OS requires some special value.
        0x4C    Data General Micropolis disk
        ********************************************************* -->
        <deviceTypeModifier>0x0</deviceTypeModifier>
        <!-- ********************************************************
        SD card offset, as a sector number (always 512 bytes).
        ********************************************************* -->
        <sdSectorStart>0</sdSectorStart>
        <!-- ********************************************************
        Drive geometry settings.
        ********************************************************* -->
        <scsiSectors>4194303</scsiSectors>
        <bytesPerSector>512</bytesPerSector>
        <sectorsPerTrack>139</sectorsPerTrack>
        <headsPerCylinder>4</headsPerCylinder>
        <!-- ********************************************************
        Drive identification information. The SCSI2SD doesn't
        care what these are set to. Use these strings to trick a OS
        thinking a specific hard drive model is attached.
        ********************************************************* -->
        <!-- 8 character vendor string -->
        <!-- For Apple HD SC Setup/Drive Setup, use 'SEAGATE' -->
        <vendor>codesrc</vendor>
        <!-- 16 character produce identifier -->
        <!-- For Apple HD SC Setup/Drive Setup, use 'ST225N' -->
        <prodId>SCSI2SD</prodId>
        <!-- 4 character product revision number -->
        <!-- For Apple HD SC Setup/Drive Setup, use '1.0 ' -->
        <revision> 4.2</revision>
        <!-- 16 character serial number -->
        <serial>1234567812345678</serial>
    </SCSITarget>
    [...other targets omitted, are switched off...]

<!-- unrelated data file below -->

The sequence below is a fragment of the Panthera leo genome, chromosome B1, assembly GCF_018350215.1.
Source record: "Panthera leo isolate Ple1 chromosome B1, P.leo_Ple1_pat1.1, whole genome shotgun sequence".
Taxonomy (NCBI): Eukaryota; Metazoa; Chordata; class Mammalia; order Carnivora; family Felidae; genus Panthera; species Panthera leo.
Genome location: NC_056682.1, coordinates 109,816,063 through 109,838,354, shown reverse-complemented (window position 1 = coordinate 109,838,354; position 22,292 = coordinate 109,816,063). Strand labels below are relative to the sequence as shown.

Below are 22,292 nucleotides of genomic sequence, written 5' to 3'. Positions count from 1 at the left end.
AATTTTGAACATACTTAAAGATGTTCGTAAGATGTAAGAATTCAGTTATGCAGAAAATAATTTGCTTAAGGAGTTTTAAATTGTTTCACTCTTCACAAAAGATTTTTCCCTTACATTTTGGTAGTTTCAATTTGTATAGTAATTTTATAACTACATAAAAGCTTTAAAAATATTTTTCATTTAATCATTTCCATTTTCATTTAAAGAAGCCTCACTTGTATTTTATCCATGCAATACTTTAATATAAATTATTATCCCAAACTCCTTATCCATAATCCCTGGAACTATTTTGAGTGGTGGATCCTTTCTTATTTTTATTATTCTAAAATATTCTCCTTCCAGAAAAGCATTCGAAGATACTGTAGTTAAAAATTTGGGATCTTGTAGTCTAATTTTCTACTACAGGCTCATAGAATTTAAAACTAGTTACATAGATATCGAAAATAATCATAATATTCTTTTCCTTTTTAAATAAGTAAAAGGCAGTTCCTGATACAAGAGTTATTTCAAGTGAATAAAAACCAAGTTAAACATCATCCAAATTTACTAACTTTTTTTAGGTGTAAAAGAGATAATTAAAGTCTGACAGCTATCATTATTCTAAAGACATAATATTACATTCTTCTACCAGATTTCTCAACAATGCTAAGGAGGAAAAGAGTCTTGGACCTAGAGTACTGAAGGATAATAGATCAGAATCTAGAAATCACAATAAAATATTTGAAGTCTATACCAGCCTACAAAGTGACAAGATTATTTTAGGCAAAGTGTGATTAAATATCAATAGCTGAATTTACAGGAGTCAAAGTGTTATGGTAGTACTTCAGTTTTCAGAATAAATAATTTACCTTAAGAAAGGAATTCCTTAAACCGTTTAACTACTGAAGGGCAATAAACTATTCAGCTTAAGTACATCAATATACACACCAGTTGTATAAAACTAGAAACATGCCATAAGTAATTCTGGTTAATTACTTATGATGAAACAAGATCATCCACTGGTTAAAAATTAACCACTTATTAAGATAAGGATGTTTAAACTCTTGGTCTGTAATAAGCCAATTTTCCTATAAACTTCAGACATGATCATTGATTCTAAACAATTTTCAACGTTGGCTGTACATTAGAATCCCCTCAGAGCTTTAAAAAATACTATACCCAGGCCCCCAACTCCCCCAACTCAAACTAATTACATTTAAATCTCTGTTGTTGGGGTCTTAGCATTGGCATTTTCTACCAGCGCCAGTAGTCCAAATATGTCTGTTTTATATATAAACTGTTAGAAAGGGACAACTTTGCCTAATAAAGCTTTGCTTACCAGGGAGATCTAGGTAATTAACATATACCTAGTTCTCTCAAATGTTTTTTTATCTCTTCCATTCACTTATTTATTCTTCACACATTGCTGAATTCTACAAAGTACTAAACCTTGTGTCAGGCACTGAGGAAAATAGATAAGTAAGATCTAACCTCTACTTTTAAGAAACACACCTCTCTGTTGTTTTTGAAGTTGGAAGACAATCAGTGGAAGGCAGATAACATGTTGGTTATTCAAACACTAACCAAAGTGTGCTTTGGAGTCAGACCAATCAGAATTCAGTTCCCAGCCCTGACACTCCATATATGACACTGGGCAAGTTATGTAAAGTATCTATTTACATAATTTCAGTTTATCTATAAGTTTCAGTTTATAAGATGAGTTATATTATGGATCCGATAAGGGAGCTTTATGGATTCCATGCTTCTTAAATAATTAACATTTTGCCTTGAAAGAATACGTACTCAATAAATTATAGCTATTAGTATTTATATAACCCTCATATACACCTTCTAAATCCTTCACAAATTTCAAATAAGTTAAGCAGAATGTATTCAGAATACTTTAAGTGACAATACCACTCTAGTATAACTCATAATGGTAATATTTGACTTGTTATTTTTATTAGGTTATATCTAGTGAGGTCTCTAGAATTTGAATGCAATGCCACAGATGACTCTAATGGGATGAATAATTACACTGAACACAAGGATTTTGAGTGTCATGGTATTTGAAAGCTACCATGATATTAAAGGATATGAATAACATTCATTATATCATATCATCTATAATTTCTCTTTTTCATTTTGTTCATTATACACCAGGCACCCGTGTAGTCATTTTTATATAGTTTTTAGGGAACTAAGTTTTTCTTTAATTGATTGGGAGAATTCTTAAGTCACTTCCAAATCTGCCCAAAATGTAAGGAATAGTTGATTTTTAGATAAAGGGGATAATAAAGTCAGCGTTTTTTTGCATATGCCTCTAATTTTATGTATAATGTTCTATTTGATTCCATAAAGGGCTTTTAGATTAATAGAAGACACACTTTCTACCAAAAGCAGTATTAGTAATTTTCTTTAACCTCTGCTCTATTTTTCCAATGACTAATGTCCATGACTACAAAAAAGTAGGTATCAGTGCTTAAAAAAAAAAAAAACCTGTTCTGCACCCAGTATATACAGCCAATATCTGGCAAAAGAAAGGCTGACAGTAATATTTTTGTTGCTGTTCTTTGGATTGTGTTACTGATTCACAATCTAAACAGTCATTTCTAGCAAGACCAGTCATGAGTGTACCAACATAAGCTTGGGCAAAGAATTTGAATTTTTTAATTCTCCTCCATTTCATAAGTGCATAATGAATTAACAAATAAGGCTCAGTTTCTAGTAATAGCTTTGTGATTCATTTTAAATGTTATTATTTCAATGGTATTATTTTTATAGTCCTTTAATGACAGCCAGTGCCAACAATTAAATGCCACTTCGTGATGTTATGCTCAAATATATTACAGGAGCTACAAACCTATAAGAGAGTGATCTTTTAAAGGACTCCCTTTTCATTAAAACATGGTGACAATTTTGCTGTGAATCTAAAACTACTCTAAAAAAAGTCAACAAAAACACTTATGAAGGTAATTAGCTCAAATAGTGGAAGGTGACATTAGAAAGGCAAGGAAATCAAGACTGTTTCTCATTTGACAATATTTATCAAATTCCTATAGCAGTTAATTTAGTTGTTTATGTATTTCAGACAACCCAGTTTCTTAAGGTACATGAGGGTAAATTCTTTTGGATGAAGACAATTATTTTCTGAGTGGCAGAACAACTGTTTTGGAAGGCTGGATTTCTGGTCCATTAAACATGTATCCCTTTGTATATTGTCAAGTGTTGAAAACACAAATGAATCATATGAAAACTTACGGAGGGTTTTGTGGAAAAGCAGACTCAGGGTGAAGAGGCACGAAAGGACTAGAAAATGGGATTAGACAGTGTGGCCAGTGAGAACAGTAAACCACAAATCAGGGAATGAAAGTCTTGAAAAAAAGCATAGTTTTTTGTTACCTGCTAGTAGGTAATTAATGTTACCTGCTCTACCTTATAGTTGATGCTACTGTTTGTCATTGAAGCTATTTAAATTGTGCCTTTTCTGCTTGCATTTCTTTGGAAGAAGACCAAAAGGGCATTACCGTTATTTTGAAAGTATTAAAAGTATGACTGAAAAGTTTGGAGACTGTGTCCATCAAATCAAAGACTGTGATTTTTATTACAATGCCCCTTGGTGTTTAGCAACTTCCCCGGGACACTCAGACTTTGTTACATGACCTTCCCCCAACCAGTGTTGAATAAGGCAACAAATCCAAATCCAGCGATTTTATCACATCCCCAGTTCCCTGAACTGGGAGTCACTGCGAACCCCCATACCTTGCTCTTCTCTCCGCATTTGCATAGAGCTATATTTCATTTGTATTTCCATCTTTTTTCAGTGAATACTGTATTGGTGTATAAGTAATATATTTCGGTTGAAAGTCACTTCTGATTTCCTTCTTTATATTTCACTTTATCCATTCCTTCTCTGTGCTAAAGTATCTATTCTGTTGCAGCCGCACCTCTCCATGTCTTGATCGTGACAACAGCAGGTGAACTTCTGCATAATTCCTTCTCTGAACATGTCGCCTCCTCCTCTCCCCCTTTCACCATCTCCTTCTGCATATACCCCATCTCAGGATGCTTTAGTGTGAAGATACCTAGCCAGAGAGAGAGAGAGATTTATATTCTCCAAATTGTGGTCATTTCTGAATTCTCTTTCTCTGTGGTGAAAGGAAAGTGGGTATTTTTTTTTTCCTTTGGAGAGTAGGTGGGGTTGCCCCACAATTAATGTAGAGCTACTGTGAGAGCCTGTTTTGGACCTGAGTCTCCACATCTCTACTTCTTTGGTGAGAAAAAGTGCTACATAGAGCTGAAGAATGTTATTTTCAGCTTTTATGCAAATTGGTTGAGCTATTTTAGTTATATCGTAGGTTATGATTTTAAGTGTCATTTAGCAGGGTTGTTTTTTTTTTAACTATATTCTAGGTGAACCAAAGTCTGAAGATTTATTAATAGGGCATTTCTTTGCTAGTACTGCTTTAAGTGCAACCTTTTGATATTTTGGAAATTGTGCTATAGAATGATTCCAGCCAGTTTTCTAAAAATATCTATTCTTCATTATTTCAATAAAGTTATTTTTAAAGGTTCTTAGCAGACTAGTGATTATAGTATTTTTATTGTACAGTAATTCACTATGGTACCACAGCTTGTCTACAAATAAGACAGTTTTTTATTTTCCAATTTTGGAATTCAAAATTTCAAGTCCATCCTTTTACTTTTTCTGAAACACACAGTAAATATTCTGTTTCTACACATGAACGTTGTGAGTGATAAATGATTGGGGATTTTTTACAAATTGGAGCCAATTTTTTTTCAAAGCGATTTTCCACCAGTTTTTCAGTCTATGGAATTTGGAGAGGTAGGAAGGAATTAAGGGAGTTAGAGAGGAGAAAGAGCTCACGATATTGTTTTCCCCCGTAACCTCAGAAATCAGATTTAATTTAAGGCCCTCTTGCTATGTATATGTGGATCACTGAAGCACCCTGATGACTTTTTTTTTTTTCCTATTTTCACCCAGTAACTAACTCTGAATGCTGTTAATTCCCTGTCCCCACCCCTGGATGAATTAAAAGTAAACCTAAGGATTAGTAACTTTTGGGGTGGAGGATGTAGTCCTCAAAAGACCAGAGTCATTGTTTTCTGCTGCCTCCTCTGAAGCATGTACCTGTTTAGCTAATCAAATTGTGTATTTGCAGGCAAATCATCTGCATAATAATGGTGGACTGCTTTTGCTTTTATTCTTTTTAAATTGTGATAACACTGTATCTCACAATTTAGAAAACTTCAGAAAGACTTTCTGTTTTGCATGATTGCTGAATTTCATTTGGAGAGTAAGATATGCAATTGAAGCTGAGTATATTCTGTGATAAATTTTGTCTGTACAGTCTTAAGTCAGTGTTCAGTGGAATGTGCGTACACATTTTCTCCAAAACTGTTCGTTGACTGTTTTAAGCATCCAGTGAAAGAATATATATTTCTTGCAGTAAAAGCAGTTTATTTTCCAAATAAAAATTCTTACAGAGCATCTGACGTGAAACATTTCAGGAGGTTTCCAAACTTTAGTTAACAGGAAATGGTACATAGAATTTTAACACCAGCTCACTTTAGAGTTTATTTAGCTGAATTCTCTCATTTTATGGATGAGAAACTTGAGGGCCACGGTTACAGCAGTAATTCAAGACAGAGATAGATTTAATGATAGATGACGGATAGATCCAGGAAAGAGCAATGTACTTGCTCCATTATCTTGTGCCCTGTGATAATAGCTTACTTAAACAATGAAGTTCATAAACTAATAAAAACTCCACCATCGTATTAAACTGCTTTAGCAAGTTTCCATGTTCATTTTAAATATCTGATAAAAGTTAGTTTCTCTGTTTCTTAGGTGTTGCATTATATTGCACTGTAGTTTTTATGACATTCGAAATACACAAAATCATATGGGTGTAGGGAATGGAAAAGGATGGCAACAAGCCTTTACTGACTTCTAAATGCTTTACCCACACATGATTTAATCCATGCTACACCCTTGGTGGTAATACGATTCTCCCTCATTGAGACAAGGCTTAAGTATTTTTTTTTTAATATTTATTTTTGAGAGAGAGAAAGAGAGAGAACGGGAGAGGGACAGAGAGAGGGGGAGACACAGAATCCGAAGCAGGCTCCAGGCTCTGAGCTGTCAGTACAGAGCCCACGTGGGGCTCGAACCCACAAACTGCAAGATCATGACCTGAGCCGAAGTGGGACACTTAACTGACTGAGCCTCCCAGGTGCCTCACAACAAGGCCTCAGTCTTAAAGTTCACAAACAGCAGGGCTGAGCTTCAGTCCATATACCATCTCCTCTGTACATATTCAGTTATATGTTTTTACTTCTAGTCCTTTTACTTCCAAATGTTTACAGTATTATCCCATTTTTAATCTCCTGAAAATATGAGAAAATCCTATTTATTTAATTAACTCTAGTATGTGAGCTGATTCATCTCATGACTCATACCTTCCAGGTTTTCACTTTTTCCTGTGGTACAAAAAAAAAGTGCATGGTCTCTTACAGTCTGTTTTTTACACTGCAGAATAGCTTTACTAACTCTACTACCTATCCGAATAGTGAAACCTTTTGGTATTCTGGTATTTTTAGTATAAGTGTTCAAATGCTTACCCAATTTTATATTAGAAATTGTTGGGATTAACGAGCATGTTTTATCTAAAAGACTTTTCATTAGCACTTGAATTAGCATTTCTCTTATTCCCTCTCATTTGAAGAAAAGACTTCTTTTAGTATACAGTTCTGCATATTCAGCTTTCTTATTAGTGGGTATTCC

</SCSI2SD>

Then the xml config can be programmed into the SCSI2SD by plugging it in to a host computer using a Mini USB cable, running scsi2sd-util, and using the “Open File” and “Save To Device” options in the File menu.

Writing The Disk Image

Working NeXTStep HDD images can be downloaded from WinWorld. They come bundled with an emulator called Previous, but we’re only interested in the raw disk image included in the zip. These were dumped by a nextcomputers.org forum member and while I was cautious at first, it seems they’re just a “vanilla” untouched installation which runs the first-boot setup wizard on boot, so no better or worse than installing from CD.

Of course, if you have the NeXTStep CDs, boot floppy and a SCSI CD drive, you can just install to the SCSI2SD that way. We’ve made it this far though so we may as well try with a working image to make sure the HDD is being recognised and working as expected.

To write the SD card we need to remove it from the SCSI2SD and insert it into a computer. The Procedure for macOS and Linux is the same, where we can use the built-in ‘dd’ command. In Windows, some kind of raw disk writing utility will do the trick - I recommend Win32DiskImager.

Note that we are writing low-level data to the card - if you’re dragging and dropping or copying files, you’re almost certainly doing it wrong.

Here’s the dd command I used:

sudo dd if=NS33_2GB.dd of=/dev/mmcblk0 conv=fdatasync

The conv=fdatasync flag just skips the disk buffer in Linux and writes to the device directly, ensuring everything gets written and skipping the lengthy wait when ejecting the SD card.

First Boot

If all of the above has gone to plan we should just fire up and go! Note that the NeXTStation may not recognise the HDD if the CMOS battery is dead - so definitely worth checking that if all else fails! It’s easy enough to make sure you’re getting 3V using a multimeter (anything above 2.8V should be fine).

First Boot Of NeXTStep Running On The SCSI2SD

(Yeah, my monitor geometry is a bit wack - more on tweaking these things in a future post!)

After 30 seconds or so of self-test in the NeXT ROM Monitor and the mach boot process, we should see the initial setup wizard pictured above - using the NeXTStep 3.3 image linked further up the page, at least.